Once Hood de-committed from Notre Dame, no one worked harder to secure his verbal commitment outside of UNC's coaching staff than Dinkins, a 6-foot-1, 241-pound defensive end from Charlotte (N.C.) Olympic.
"It's huge," Dinkins said. "It's what everybody is talking about. It's just good to have a good recruiting class so that you'll play with good guys. It's definitely awesome and I thank God that we got him. That makes our class that much stronger."
Dinkins wasn't always sold on the notion of adding Hood to UNC's commitment list.
"At first I had sour feelings about it because he was coming from Notre Dame and I was like ‘Is he really true?'" Dinkins said. "I had that feeling like ‘Is he interested in Carolina and if he commits [to UNC] will he de-commit later?'"
Dinkins's questions were answered during a phone conversation with Hood a couple of days following his de-commitment from Notre Dame.
"We were on the phone for a while," Dinkins said. "We were talking about his family and how he felt Notre Dame wasn't the right move for him. So I got a good vibe during that phone call conversation."
With Charlotte Catholic playing the following Saturday night, Dinkins along with fellow pledge UNC Cayson Collins attended the game to show Hood their support. A few days later, Dinkins learned that Hood officially committed to the Tar Heels.
"I was in class, I think I was in third period and Cayson texted me," Dinkins said. "He said ‘You know Elijah Hood committed?' I couldn't get to any source to check it. When I went to practice, sure enough my coach was talking about it."
When he realized the rumors were true, Dinkins said he had to pinch himself.
"When I went to see [Hood] play – and I've been on the same field as him and seen him on film – but it's different in-person," Dinkins said. "He's an awesome running back hands down, there's no question about it. I was definitely psyched to have him – that's for sure."
Dinkins made his latest visit to UNC on Saturday for the Tar Heels' home opener against Middle Tennessee.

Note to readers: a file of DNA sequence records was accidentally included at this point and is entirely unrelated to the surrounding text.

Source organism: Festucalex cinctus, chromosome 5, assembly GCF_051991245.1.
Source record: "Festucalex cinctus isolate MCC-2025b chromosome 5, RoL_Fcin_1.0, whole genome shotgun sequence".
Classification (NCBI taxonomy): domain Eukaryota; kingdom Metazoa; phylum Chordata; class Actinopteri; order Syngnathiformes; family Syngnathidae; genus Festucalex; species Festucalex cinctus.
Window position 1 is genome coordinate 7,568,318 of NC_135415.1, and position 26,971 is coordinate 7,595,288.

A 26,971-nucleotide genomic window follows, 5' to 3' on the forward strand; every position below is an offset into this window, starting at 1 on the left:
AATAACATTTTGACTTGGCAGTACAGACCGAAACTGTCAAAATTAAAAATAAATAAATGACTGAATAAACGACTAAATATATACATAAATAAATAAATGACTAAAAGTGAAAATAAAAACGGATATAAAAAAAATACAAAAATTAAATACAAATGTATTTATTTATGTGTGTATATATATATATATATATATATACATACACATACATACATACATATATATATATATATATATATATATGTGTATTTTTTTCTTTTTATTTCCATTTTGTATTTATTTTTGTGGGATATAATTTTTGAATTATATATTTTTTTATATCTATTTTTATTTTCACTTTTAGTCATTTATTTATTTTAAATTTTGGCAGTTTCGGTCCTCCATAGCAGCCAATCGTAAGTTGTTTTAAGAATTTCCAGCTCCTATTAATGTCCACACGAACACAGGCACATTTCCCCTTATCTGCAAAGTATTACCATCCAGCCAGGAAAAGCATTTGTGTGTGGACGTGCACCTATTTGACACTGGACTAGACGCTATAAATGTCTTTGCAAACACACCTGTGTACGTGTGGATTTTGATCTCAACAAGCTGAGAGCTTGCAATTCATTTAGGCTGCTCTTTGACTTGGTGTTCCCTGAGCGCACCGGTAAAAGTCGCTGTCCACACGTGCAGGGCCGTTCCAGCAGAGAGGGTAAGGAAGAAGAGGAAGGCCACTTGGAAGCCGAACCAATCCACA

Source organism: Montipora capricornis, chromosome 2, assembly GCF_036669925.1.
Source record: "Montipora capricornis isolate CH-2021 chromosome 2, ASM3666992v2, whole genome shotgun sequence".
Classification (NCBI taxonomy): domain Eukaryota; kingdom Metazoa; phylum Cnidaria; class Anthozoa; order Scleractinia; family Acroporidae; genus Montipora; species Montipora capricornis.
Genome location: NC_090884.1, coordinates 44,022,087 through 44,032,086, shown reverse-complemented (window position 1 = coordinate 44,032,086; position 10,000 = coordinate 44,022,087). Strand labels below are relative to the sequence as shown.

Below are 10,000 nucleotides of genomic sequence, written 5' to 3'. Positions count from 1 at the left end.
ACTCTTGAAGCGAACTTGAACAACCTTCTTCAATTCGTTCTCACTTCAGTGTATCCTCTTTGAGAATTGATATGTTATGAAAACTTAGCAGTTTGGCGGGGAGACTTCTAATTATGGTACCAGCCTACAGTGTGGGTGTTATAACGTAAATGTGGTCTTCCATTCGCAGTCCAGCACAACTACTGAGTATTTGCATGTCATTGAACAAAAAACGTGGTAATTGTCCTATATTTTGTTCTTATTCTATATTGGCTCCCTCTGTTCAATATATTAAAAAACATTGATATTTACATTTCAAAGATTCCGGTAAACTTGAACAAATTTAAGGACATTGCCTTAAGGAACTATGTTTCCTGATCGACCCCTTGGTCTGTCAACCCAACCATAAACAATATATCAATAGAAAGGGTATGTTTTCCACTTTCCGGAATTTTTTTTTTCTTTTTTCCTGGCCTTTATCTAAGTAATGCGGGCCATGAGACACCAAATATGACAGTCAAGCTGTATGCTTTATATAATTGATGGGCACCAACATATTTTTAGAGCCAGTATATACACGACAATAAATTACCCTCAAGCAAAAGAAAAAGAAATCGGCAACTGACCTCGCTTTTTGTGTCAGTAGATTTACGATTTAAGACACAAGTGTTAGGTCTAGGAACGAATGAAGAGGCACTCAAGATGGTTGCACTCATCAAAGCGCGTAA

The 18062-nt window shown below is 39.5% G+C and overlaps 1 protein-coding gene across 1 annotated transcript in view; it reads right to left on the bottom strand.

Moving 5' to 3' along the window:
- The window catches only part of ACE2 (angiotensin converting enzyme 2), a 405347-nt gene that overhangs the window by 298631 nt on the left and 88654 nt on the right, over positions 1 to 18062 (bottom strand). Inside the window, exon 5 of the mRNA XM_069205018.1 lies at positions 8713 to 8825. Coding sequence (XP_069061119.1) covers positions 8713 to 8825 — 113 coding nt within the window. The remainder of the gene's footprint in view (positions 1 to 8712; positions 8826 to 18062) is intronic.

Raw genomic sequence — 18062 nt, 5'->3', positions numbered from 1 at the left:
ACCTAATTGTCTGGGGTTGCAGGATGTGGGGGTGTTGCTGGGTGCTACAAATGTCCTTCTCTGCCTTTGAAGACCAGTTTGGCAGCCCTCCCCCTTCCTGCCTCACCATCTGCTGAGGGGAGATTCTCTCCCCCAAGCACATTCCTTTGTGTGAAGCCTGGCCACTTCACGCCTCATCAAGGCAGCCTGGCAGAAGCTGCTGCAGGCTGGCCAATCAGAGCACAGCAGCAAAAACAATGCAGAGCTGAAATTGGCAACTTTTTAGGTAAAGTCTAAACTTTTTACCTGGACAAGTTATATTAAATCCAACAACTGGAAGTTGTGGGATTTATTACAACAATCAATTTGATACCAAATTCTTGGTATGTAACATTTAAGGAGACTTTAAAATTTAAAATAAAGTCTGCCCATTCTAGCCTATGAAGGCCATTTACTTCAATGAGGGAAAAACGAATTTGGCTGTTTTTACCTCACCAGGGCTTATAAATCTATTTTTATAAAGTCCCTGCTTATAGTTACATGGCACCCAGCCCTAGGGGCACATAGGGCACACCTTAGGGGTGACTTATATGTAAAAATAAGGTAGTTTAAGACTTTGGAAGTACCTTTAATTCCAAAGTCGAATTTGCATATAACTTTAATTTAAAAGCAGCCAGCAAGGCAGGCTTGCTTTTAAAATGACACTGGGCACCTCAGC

"It was another good visit," Dinkins said. "For the most part, I'm pretty much familiar with everything there. The biggest thing for me is seeing the friends I have in Chapel Hill, who are players. It wasn't really a big game, but I was there to support my team."
During the game, Dinkins's focus was the Bandit and defensive end positions, the two positions he's likely to play at UNC.
"Any time I'm there, I'm definitely watching those guys just to see what they do, what I can do better, what I can bring, what they bring – all of that stuff," Dinkins said. "That Bandit position and the way the defense is set up, you can't help but make plays at that position. You're just like an animal, because you have free roam off the edge [and opponents] don't really know what to expect from that position."
UNC's starting Bandit, Norkeithus Otis, is living proof. Otis is leading the ACC in sacks and tackles for a loss.
Besides the game, Dinkins spent time in the locker room with D-linemen Junior Gnonkonde and Jessie Rogers.
"I look up to those guys," Dinkins said. "Those are the guys that are going to take me under their wings when I'm there. I'm going to try to learn everything I can from those guys."
Dinkins plans to return to Chapel Hill for the football game against East Carolina. He's trying to make that an overnight visit. He also figures to attend "Zero Dark Thursday" against Miami, despite it being a school night.
"It's going to be tough, because I have to play the next day and I'll have to come right after practice on Thursday," Dinkins said. "But I've already told my dad that whatever I have to do, I'm going to do, because I'm not going to miss that game – that's for sure."